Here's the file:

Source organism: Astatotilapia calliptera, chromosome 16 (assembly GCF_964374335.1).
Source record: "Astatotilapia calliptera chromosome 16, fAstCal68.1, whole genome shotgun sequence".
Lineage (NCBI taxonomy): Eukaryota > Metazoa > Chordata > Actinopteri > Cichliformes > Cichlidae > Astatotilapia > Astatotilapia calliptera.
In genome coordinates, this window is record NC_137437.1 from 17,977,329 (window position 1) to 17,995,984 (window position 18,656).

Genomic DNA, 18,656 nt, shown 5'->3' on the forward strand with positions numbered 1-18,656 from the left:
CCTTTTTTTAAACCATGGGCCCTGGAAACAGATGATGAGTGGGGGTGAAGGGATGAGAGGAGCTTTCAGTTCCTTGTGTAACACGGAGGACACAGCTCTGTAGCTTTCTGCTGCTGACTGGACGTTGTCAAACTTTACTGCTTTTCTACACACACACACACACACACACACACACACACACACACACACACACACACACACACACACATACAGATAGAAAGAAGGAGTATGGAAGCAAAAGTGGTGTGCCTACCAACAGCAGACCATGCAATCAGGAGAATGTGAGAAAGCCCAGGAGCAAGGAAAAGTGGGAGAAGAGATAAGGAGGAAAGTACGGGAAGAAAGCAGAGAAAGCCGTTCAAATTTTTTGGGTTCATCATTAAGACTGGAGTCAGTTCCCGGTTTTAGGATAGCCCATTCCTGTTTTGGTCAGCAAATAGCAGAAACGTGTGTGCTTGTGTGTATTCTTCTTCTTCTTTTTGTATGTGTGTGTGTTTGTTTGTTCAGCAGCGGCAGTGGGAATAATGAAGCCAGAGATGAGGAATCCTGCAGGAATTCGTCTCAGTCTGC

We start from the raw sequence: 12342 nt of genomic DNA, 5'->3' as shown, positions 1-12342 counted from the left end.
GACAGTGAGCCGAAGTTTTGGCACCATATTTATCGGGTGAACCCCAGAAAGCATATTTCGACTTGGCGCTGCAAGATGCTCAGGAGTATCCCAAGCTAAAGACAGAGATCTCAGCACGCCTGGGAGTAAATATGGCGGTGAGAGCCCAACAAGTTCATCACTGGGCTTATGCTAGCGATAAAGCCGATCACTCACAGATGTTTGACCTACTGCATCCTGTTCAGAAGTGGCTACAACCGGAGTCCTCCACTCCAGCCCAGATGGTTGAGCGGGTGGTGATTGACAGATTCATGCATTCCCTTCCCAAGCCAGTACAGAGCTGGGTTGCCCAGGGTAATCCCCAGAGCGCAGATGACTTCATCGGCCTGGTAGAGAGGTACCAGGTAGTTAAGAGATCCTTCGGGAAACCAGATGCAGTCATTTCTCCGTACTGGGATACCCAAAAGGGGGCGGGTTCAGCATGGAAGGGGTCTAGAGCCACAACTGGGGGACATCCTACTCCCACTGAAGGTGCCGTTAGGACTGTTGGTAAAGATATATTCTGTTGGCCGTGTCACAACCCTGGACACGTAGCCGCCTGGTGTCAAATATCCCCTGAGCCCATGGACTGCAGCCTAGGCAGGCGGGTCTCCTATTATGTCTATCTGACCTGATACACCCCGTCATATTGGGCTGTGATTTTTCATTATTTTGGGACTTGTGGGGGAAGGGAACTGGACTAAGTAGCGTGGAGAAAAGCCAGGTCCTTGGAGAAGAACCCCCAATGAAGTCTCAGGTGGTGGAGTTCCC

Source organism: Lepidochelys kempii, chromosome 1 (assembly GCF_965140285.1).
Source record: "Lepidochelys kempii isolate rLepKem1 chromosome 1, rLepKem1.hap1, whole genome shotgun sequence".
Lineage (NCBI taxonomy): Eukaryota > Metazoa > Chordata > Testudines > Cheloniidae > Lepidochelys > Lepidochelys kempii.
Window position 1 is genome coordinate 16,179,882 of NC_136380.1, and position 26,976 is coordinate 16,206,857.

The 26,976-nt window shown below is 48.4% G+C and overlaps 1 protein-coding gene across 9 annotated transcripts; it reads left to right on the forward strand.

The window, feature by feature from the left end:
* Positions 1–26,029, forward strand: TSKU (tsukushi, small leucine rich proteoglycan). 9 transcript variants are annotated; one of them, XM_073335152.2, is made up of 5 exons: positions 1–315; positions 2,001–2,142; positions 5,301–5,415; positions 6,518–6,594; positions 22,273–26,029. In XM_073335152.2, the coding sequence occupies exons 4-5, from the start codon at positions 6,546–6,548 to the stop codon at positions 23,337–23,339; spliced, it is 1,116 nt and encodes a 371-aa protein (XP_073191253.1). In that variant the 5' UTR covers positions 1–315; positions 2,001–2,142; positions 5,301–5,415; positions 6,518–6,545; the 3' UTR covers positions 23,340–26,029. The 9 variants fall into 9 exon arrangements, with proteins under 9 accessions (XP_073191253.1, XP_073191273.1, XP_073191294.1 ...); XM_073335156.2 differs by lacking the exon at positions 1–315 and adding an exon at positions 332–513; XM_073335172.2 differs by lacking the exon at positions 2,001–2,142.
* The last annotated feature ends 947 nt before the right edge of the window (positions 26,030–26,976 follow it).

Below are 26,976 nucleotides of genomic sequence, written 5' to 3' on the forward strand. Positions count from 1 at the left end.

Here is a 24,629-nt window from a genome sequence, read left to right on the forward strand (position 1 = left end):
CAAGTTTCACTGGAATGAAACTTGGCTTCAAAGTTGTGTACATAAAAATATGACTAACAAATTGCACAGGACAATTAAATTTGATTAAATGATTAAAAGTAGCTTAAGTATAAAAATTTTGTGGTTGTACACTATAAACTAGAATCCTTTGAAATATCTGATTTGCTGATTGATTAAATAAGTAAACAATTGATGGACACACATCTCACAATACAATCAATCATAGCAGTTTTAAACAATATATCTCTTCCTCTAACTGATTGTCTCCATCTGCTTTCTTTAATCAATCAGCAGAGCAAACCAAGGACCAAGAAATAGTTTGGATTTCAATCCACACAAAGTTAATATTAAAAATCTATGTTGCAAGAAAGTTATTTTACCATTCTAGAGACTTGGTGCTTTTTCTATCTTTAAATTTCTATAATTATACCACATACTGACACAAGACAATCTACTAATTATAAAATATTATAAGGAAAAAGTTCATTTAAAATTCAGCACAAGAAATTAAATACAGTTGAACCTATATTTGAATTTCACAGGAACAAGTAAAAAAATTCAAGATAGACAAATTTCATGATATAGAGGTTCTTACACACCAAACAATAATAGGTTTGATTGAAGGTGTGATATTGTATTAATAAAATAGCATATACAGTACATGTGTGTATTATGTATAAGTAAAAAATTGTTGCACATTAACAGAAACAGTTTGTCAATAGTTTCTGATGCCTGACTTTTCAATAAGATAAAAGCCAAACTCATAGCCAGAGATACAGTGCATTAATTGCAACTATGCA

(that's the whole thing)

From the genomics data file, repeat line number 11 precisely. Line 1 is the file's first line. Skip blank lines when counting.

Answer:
Lineage (NCBI taxonomy): Eukaryota > Metazoa > Chordata > Testudines > Cheloniidae > Lepidochelys > Lepidochelys kempii.